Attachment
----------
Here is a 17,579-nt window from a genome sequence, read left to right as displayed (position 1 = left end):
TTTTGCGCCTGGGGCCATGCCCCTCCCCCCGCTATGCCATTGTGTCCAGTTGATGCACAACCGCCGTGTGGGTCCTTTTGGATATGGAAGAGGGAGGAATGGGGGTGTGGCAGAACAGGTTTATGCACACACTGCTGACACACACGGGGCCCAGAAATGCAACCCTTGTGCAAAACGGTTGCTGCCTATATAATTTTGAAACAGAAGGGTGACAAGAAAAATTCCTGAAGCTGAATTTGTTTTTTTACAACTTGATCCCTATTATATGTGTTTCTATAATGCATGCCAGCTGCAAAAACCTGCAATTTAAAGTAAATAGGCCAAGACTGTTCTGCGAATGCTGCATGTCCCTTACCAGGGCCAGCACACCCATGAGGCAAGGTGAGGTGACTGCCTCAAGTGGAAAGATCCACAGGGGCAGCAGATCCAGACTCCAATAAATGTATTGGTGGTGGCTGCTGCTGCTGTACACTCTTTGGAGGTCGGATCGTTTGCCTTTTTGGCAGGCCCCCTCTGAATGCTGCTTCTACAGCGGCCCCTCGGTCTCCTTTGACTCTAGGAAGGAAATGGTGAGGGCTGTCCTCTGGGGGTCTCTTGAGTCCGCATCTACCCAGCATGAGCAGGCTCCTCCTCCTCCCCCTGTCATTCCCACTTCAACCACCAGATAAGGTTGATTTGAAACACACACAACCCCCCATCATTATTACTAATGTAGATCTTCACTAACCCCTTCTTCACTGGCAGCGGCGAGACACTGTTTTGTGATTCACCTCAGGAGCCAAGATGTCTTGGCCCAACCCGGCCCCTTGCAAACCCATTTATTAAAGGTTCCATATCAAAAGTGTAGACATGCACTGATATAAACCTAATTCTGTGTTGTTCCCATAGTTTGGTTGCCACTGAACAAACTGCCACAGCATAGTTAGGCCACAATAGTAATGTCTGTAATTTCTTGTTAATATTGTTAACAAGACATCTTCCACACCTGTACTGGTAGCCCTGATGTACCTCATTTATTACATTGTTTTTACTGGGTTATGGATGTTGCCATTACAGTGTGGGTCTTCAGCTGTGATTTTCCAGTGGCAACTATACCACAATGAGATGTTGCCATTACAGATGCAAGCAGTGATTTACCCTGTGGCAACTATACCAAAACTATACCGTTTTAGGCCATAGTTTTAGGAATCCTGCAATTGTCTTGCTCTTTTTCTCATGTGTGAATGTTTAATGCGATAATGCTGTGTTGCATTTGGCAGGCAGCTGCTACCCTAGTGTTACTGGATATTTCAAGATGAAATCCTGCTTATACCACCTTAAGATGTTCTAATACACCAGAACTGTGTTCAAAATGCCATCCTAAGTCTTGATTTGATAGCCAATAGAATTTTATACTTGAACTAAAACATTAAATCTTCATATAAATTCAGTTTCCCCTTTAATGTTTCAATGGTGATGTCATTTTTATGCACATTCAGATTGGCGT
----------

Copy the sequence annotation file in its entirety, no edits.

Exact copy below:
Here is a 17,579-nt window from a genome sequence, read left to right as displayed (position 1 = left end):
TTTTGCGCCTGGGGCCATGCCCCTCCCCCCGCTATGCCATTGTGTCCAGTTGATGCACAACCGCCGTGTGGGTCCTTTTGGATATGGAAGAGGGAGGAATGGGGGTGTGGCAGAACAGGTTTATGCACACACTGCTGACACACACGGGGCCCAGAAATGCAACCCTTGTGCAAAACGGTTGCTGCCTATATAATTTTGAAACAGAAGGGTGACAAGAAAAATTCCTGAAGCTGAATTTGTTTTTTTACAACTTGATCCCTATTATATGTGTTTCTATAATGCATGCCAGCTGCAAAAACCTGCAATTTAAAGTAAATAGGCCAAGACTGTTCTGCGAATGCTGCATGTCCCTTACCAGGGCCAGCACACCCATGAGGCAAGGTGAGGTGACTGCCTCAAGTGGAAAGATCCACAGGGGCAGCAGATCCAGACTCCAATAAATGTATTGGTGGTGGCTGCTGCTGCTGTACACTCTTTGGAGGTCGGATCGTTTGCCTTTTTGGCAGGCCCCCTCTGAATGCTGCTTCTACAGCGGCCCCTCGGTCTCCTTTGACTCTAGGAAGGAAATGGTGAGGGCTGTCCTCTGGGGGTCTCTTGAGTCCGCATCTACCCAGCATGAGCAGGCTCCTCCTCCTCCCCCTGTCATTCCCACTTCAACCACCAGATAAGGTTGATTTGAAACACACACAACCCCCCATCATTATTACTAATGTAGATCTTCACTAACCCCTTCTTCACTGGCAGCGGCGAGACACTGTTTTGTGATTCACCTCAGGAGCCAAGATGTCTTGGCCCAACCCGGCCCCTTGCAAACCCATTTATTAAAGGTTCCATATCAAAAGTGTAGACATGCACTGATATAAACCTAATTCTGTGTTGTTCCCATAGTTTGGTTGCCACTGAACAAACTGCCACAGCATAGTTAGGCCACAATAGTAATGTCTGTAATTTCTTGTTAATATTGTTAACAAGACATCTTCCACACCTGTACTGGTAGCCCTGATGTACCTCATTTATTACATTGTTTTTACTGGGTTATGGATGTTGCCATTACAGTGTGGGTCTTCAGCTGTGATTTTCCAGTGGCAACTATACCACAATGAGATGTTGCCATTACAGATGCAAGCAGTGATTTACCCTGTGGCAACTATACCAAAACTATACCGTTTTAGGCCATAGTTTTAGGAATCCTGCAATTGTCTTGCTCTTTTTCTCATGTGTGAATGTTTAATGCGATAATGCTGTGTTGCATTTGGCAGGCAGCTGCTACCCTAGTGTTACTGGATATTTCAAGATGAAATCCTGCTTATACCACCTTAAGATGTTCTAATACACCAGAACTGTGTTCAAAATGCCATCCTAAGTCTTGATTTGATAGCCAATAGAATTTTATACTTGAACTAAAACATTAAATCTTCATATAAATTCAGTTTCCCCTTTAATGTTTCAATGGTGATGTCATTTTTATGCACATTCAGATTGGCGT